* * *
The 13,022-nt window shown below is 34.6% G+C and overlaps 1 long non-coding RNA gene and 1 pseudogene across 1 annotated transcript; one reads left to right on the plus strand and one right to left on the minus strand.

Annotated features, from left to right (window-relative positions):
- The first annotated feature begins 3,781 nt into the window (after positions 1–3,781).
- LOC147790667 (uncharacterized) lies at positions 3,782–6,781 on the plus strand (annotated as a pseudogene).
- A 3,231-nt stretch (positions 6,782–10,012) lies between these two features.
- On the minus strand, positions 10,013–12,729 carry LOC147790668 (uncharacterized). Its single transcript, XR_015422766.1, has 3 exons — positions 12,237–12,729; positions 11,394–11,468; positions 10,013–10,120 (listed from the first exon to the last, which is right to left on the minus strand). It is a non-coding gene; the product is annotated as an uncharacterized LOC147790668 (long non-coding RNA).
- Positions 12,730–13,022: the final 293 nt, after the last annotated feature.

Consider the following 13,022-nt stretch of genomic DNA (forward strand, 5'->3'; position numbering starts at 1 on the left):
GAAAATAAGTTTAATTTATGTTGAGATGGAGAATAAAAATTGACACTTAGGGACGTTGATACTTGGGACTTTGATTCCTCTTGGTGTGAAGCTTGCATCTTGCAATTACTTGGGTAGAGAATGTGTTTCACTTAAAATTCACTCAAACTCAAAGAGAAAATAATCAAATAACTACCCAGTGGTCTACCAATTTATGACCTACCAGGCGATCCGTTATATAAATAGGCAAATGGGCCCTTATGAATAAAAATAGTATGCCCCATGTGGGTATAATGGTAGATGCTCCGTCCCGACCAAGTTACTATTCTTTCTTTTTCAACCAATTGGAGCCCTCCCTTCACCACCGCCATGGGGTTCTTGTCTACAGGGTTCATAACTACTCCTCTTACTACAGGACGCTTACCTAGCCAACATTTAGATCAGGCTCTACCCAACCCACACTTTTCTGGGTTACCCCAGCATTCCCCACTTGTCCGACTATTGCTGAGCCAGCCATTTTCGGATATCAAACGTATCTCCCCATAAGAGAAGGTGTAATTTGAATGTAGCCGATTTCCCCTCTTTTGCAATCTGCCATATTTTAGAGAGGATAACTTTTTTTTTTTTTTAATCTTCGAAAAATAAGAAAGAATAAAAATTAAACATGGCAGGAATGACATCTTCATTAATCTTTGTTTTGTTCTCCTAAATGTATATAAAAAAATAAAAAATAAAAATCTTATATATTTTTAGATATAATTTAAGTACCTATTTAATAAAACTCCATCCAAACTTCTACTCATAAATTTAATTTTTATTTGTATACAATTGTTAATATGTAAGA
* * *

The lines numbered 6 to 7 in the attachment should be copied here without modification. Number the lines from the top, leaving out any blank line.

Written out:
- On the minus strand, positions 10,013–12,729 carry LOC147790668 (uncharacterized). Its single transcript, XR_015422766.1, has 3 exons — positions 12,237–12,729; positions 11,394–11,468; positions 10,013–10,120 (listed from the first exon to the last, which is right to left on the minus strand). It is a non-coding gene; the product is annotated as an uncharacterized LOC147790668 (long non-coding RNA).
- Positions 12,730–13,022: the final 293 nt, after the last annotated feature.